Quick: tell me which state is the biggest producer of wind power (no Chicago politician jokes, please). Did you guess California? Nope. It's Texas, though California also produces plenty.
Recently, former oilman billionaire T. Boone Pickens came out advocating a massive investment in wind power. The New York Times recently had an article about a new wind farm in Nebraska that produces enough energy to power 19,000 homes with just 36 turbines.
Around the world, industrialized nations are plugging wind power into their grids. Industrial giant Germany is providing 7% of their electrical energy consumption with wind power. Spain has had a massive build-up of wind power and are providing 10% of their electricity needs with the wind. Denmark produces an amazing 20% of their electricity with wind.
Wind power is, however, definitely not a panacea. Not every part of the world is well-suited to it. A sustainable future is going to entail a lot of solutions, and some lifestyle changes.
If a sustainable future is going to work, we will need a lot of things-- industry, for one. We will have to find a way to use technology to our advantage, rather than eschewing technology. Nobody wants to live in the 1800's.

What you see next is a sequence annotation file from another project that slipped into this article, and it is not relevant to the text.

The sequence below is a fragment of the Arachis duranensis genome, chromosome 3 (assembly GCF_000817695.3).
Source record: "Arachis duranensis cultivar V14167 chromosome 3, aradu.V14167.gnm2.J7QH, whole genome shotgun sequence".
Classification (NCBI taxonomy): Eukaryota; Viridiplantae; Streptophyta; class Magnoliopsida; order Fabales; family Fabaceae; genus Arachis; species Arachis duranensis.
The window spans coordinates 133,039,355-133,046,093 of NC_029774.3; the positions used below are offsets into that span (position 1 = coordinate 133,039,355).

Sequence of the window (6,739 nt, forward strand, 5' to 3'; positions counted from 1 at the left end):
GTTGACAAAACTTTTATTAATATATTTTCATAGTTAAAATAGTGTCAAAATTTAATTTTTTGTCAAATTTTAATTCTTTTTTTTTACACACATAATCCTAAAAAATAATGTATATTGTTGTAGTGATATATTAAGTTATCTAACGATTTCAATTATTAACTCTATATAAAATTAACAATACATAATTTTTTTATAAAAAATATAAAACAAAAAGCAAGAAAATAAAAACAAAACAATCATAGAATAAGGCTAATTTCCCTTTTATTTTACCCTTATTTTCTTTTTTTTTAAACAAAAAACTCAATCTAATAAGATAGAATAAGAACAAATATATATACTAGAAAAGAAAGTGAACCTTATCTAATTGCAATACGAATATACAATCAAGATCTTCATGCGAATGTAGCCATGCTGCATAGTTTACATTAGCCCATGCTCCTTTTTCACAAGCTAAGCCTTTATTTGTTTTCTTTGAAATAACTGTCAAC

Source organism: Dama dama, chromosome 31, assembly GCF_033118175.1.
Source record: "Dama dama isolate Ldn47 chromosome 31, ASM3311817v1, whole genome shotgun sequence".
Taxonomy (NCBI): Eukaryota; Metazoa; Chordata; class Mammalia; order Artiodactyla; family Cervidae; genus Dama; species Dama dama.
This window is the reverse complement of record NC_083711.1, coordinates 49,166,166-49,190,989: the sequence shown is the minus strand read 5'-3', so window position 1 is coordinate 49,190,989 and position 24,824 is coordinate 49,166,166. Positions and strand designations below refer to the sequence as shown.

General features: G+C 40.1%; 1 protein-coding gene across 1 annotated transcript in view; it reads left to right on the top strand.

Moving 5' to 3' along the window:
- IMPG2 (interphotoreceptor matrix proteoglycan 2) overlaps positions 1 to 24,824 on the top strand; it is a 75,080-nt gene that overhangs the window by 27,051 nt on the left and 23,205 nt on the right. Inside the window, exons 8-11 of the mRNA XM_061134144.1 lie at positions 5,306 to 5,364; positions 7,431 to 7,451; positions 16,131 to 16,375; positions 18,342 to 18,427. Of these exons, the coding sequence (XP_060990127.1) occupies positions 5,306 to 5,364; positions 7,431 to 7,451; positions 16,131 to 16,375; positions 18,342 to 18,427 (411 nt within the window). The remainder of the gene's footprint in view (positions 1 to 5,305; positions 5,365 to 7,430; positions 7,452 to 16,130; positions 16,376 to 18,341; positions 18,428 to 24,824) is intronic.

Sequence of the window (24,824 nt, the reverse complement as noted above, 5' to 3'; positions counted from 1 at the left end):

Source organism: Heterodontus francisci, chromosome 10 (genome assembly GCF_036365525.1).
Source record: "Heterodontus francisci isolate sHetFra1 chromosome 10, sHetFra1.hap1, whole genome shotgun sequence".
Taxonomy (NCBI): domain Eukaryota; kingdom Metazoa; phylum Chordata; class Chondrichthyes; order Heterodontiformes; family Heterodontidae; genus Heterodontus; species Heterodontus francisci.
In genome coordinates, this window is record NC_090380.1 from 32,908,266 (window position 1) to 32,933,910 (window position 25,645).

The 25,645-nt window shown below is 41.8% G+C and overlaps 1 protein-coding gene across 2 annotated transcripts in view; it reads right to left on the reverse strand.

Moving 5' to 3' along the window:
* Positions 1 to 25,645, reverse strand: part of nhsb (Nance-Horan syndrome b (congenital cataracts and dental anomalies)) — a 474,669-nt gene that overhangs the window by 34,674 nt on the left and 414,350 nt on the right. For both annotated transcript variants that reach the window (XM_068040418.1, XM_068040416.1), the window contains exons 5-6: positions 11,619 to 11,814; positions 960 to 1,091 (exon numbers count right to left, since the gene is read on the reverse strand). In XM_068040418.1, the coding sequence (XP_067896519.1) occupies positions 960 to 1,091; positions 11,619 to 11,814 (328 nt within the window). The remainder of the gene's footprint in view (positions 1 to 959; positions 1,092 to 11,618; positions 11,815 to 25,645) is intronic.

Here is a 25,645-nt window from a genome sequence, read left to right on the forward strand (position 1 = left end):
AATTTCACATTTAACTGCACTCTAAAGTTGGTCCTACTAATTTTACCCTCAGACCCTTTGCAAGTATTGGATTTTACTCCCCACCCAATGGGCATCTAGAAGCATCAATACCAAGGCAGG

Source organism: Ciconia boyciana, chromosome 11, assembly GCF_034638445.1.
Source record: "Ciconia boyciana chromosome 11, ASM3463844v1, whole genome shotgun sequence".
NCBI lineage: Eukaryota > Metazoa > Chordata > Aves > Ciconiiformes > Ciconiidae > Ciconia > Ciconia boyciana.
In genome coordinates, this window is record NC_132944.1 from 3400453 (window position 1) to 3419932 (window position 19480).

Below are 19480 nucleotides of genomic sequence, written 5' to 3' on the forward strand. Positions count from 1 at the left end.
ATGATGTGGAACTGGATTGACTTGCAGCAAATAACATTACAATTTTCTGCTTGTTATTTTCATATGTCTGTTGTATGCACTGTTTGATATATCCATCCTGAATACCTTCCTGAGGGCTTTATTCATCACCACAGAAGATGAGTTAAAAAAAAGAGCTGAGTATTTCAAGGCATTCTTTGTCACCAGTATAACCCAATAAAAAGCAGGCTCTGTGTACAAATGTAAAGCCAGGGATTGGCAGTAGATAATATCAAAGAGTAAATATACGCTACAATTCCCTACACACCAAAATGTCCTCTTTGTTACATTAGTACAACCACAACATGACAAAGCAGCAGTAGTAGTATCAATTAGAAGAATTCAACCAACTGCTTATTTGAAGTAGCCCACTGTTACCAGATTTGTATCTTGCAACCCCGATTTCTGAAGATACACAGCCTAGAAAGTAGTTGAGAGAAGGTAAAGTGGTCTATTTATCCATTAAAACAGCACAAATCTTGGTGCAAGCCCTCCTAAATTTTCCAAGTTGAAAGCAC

When you start to read about it all, and learn about it all, it can seem pretty intimidating. Clearly, technologies that don't exist yet will be needed in order to make it all work. But I have confidence that it can happen.
A few months ago, while my son and I were visiting my parents in Tennessee, my father and I had a conversation about his career working with computers. When he started working with computers, for IBM in 1967, he worked on the IBM 360's. These big computers, as big as a refrigerator, had a nearly-as-big disc storage drive that used large discs with a capacity of less than 7 megabytes in order to store the information it processed and produced. I remember as a kid my dad taking my brothers and I to an IBM office in downtown Chicago, where we saw these machines.